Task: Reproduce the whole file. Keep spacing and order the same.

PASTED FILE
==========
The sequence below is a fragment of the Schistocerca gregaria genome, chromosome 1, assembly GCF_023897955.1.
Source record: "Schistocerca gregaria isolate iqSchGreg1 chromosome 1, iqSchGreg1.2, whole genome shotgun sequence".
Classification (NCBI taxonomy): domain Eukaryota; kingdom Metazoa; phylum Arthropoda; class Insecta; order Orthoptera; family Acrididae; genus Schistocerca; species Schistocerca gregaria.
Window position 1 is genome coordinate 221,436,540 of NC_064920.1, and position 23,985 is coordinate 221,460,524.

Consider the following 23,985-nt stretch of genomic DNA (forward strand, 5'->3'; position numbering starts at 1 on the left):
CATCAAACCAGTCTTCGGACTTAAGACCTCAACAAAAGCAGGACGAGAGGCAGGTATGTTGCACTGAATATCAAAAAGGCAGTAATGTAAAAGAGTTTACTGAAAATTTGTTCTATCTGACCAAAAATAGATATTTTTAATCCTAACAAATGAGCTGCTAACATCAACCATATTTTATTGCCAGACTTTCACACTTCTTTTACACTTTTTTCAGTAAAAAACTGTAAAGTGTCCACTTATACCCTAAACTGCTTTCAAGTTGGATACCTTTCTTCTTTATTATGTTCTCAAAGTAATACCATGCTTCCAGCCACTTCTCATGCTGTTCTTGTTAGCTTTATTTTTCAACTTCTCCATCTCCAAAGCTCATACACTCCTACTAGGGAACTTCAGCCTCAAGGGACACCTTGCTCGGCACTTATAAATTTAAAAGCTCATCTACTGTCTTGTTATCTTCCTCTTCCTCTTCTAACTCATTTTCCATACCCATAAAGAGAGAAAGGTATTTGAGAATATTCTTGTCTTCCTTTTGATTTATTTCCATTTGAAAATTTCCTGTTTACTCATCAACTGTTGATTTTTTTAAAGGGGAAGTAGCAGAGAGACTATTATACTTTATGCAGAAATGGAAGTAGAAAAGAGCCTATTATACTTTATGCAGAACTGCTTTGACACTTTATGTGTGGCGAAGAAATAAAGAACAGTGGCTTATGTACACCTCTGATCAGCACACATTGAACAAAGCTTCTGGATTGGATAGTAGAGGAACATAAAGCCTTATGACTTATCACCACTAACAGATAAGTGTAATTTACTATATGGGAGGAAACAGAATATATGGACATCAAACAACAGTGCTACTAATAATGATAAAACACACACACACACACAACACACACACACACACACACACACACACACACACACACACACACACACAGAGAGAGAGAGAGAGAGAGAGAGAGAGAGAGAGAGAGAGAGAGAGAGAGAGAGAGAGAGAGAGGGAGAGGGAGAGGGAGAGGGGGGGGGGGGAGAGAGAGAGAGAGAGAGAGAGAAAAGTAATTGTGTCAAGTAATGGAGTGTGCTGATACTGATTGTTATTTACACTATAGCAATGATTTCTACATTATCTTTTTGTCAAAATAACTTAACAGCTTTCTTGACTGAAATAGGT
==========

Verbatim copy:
The sequence below is a fragment of the Schistocerca gregaria genome, chromosome 1, assembly GCF_023897955.1.
Source record: "Schistocerca gregaria isolate iqSchGreg1 chromosome 1, iqSchGreg1.2, whole genome shotgun sequence".
Classification (NCBI taxonomy): domain Eukaryota; kingdom Metazoa; phylum Arthropoda; class Insecta; order Orthoptera; family Acrididae; genus Schistocerca; species Schistocerca gregaria.
Window position 1 is genome coordinate 221,436,540 of NC_064920.1, and position 23,985 is coordinate 221,460,524.

Consider the following 23,985-nt stretch of genomic DNA (forward strand, 5'->3'; position numbering starts at 1 on the left):
CATCAAACCAGTCTTCGGACTTAAGACCTCAACAAAAGCAGGACGAGAGGCAGGTATGTTGCACTGAATATCAAAAAGGCAGTAATGTAAAAGAGTTTACTGAAAATTTGTTCTATCTGACCAAAAATAGATATTTTTAATCCTAACAAATGAGCTGCTAACATCAACCATATTTTATTGCCAGACTTTCACACTTCTTTTACACTTTTTTCAGTAAAAAACTGTAAAGTGTCCACTTATACCCTAAACTGCTTTCAAGTTGGATACCTTTCTTCTTTATTATGTTCTCAAAGTAATACCATGCTTCCAGCCACTTCTCATGCTGTTCTTGTTAGCTTTATTTTTCAACTTCTCCATCTCCAAAGCTCATACACTCCTACTAGGGAACTTCAGCCTCAAGGGACACCTTGCTCGGCACTTATAAATTTAAAAGCTCATCTACTGTCTTGTTATCTTCCTCTTCCTCTTCTAACTCATTTTCCATACCCATAAAGAGAGAAAGGTATTTGAGAATATTCTTGTCTTCCTTTTGATTTATTTCCATTTGAAAATTTCCTGTTTACTCATCAACTGTTGATTTTTTTAAAGGGGAAGTAGCAGAGAGACTATTATACTTTATGCAGAAATGGAAGTAGAAAAGAGCCTATTATACTTTATGCAGAACTGCTTTGACACTTTATGTGTGGCGAAGAAATAAAGAACAGTGGCTTATGTACACCTCTGATCAGCACACATTGAACAAAGCTTCTGGATTGGATAGTAGAGGAACATAAAGCCTTATGACTTATCACCACTAACAGATAAGTGTAATTTACTATATGGGAGGAAACAGAATATATGGACATCAAACAACAGTGCTACTAATAATGATAAAACACACACACACACACAACACACACACACACACACACACACACACACACACACACACACACACACAGAGAGAGAGAGAGAGAGAGAGAGAGAGAGAGAGAGAGAGAGAGAGAGAGAGAGAGAGAGAGAGGGAGAGGGAGAGGGAGAGGGGGGGGGGGGAGAGAGAGAGAGAGAGAGAGAGAAAAGTAATTGTGTCAAGTAATGGAGTGTGCTGATACTGATTGTTATTTACACTATAGCAATGATTTCTACATTATCTTTTTGTCAAAATAACTTAACAGCTTTCTTGACTGAAATAGGT